Google’s corporate parent on Tuesday posted its slowest quarterly revenue growth since 2020, the latest sign that the huge gains enjoyed by technology companies during the pandemic are fading into the rear-view mirror.
For most companies, the numbers announced by Alphabet Inc. would be a cause for celebration. But tech companies are sized up differently, with investors typically measuring them by how much growth they deliver each quarter compared to the previous year.
Alphabet began this year with growth trends shifting dramatically downward. That already contributed to a 20% decline in its stock price since it peaked at about $3,030 in early February before a widespread sell-off in tech stocks. The shares shed another 4% in extended trading Tuesday after the latest quarterly numbers came out.
The concerns about slowing growth have become an even bigger worry amid rising interest rates aimed at tamping down the highest inflation rates in more than 40 years. Higher borrowing costs, coupled with the economic upheaval caused by the war between Russia and Ukraine, are more likely to cool off the U.S. economy and create an even bigger drag on growth.
Alphabet’s revenue during the January-March period totaled $68 billion, a 23% increase from the same time last year. That was the first time since 2020 that the company has reported a year-over-year revenue gain of less than 30%. The figure fell about $40 million below the average estimate among analysts polled by FactSet Research
The first-quarter profit drooped 8% from last year to $16.4 billion, or $24.62 per share. That was also below the average analyst projection of $25.47 per share, according to FactSet.
As usual, advertising is funneled through Google’s dominant search engine and a vast network that snakes through most of the digital economy. Google’s ad sales totaled $54.7 billion, during the first quarter, a 22% increase from the same time last year.
The comparisons from last year were bound to be difficult for Google and a wide range of other tech companies. Their digital services and gadgets were in hot demand during a pandemic that forced most people to spend far more time at home, often by themselves, amid government lockdowns and other restrictions.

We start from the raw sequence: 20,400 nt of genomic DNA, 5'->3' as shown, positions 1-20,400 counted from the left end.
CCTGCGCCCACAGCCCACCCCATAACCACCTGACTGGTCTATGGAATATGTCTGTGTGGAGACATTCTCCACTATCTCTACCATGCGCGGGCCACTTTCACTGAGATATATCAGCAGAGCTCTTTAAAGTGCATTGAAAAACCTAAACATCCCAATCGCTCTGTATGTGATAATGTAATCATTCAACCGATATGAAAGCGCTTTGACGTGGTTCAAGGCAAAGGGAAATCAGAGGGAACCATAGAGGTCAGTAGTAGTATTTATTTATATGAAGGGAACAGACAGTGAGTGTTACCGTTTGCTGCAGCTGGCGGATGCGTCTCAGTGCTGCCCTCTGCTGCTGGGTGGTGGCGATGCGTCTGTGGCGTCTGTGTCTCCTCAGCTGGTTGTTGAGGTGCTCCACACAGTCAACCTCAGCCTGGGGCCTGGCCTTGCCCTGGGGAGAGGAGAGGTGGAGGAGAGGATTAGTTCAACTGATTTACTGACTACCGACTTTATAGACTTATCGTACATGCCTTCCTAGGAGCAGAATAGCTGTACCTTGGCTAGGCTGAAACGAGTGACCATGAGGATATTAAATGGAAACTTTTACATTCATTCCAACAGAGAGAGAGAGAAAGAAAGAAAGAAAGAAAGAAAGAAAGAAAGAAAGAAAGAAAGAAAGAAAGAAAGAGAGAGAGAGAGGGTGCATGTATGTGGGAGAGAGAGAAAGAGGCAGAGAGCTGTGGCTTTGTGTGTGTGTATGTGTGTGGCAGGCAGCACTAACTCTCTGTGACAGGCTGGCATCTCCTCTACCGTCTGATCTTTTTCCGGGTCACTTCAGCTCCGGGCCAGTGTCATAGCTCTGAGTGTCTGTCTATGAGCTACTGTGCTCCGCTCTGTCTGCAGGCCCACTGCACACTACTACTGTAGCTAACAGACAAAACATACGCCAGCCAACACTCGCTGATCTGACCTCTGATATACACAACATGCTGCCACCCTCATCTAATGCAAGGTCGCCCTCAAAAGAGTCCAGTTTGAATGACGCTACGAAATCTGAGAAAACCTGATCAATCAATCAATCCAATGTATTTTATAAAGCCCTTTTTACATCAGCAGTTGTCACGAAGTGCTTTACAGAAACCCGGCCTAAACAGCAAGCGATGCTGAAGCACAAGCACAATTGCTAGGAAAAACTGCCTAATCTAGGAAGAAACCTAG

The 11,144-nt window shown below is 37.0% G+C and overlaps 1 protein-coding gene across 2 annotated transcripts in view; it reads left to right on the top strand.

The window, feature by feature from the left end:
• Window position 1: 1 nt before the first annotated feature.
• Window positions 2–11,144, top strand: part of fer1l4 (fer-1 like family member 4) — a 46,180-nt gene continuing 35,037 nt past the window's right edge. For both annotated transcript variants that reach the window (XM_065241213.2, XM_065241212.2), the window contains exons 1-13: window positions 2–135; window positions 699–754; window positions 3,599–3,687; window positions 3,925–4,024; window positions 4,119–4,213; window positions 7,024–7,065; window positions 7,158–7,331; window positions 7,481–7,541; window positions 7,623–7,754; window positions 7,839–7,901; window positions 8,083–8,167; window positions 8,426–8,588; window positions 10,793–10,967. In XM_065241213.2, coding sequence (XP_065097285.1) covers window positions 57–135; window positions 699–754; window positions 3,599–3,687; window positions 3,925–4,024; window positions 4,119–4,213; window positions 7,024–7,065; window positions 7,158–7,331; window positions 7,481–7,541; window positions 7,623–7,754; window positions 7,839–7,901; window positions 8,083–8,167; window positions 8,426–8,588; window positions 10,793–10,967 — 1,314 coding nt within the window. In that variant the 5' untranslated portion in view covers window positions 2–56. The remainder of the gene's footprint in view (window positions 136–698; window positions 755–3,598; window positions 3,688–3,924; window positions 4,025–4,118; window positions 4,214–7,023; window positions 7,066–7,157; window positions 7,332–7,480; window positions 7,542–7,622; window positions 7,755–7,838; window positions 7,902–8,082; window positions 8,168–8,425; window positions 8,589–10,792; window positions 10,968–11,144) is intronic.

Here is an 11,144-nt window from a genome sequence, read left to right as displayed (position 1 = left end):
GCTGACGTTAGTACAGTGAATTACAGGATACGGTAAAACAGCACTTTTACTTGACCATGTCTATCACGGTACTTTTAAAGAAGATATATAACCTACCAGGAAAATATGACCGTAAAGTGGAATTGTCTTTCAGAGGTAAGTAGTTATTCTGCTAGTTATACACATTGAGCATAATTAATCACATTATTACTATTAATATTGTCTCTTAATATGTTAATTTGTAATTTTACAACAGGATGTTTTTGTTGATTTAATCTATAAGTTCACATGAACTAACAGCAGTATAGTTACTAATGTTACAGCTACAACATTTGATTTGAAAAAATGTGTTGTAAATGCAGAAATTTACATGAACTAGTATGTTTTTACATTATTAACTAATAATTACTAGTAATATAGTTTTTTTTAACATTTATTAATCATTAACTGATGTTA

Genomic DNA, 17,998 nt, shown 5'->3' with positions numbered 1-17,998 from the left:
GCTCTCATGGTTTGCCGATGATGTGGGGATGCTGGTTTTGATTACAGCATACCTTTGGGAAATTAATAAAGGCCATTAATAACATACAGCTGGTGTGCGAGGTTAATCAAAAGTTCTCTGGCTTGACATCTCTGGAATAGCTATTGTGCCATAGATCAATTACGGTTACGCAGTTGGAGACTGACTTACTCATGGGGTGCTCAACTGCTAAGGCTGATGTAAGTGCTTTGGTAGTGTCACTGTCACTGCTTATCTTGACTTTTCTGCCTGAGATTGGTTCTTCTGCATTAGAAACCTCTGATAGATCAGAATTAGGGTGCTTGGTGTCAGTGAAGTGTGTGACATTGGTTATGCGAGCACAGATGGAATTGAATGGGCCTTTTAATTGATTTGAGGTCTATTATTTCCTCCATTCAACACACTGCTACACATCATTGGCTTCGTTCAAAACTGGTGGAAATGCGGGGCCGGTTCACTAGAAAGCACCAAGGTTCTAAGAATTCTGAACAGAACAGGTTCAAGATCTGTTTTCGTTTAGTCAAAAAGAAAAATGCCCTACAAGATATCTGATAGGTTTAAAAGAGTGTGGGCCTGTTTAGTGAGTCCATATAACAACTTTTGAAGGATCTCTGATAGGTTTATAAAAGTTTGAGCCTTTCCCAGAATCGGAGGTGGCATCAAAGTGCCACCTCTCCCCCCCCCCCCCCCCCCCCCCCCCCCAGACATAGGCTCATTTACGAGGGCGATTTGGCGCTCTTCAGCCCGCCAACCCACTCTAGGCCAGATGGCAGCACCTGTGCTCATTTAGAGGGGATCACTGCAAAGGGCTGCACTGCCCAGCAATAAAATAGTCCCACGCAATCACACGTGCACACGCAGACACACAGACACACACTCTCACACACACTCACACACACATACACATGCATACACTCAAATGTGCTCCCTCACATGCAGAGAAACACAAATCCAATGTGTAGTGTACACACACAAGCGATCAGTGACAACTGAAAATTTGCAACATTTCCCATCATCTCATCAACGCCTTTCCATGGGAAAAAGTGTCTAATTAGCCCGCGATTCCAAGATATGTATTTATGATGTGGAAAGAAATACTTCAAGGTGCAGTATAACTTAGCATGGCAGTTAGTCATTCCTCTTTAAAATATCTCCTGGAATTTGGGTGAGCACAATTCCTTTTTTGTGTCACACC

Initially, Google was hurt by economic jitters that resulted in its first-ever year-over-year decline in quarterly revenue during the first few months of the pandemic. But the company based in Mountain View, California, rebounded robustly as a surge in electronic commerce spurred a flood of advertising.
But now that uptick appears to be over, confronting Alphabet with a more challenging year ahead. With its stock now in the doldrums, the company announced plans to buy back up to $70 billion of its stock when it sees fit.
“Alphabet is facing the same headwinds as the other major digital platforms — with the war in Ukraine and rising inflation added to the comparison against hyper-growth quarters during COVID lockdowns, and these results reflect that,” said Tom Johnson, chief digital officer for WPP Mindshare, a worldwide media agency.
Ruth Porat, Alphabet’s chief financial officer, appeared to be preparing for another quarter of sluggish growth during the current April-June period by reminding analysts during a conference call late Tuesday that the company posted a 62% gain last year. That, she said, will make for a “tough” comparison that will be compounded by Google’s suspension of operations in Russia in protest of its invasion of Ukraine.
But at least Google isn’t yet facing as much pressure as some other once high-flying tech companies, such as video streaming leader Netflix, which suffered its first loss of subscribers in more than a decade at the beginning of this year after reveling in meteoric growth at the pandemic’s outset.
In an effort to regain its lost momentum, Netflix plans to crack down on subscribers who have been sharing their passwords with freeloading viewers and may start showing ads on a lower-priced version of its service for the first time.